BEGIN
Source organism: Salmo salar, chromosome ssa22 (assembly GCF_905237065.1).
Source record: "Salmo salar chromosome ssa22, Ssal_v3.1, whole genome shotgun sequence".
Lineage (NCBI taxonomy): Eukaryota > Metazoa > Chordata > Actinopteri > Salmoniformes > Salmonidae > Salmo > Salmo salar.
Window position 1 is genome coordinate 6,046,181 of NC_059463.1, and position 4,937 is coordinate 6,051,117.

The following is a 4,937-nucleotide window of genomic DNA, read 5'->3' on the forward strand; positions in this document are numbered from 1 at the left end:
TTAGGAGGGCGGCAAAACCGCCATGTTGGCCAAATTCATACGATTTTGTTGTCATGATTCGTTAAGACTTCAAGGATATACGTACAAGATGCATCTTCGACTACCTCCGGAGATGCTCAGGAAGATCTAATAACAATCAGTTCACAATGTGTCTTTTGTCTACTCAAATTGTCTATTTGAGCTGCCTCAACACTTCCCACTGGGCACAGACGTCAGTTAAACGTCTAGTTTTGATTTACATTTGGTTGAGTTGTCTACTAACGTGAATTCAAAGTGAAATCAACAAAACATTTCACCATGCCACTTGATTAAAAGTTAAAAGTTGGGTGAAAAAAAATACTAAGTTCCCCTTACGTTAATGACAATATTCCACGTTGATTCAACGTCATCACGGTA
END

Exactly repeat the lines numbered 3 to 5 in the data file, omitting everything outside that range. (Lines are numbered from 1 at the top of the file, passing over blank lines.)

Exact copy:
Lineage (NCBI taxonomy): Eukaryota > Metazoa > Chordata > Actinopteri > Salmoniformes > Salmonidae > Salmo > Salmo salar.
Window position 1 is genome coordinate 6,046,181 of NC_059463.1, and position 4,937 is coordinate 6,051,117.

The following is a 4,937-nucleotide window of genomic DNA, read 5'->3' on the forward strand; positions in this document are numbered from 1 at the left end: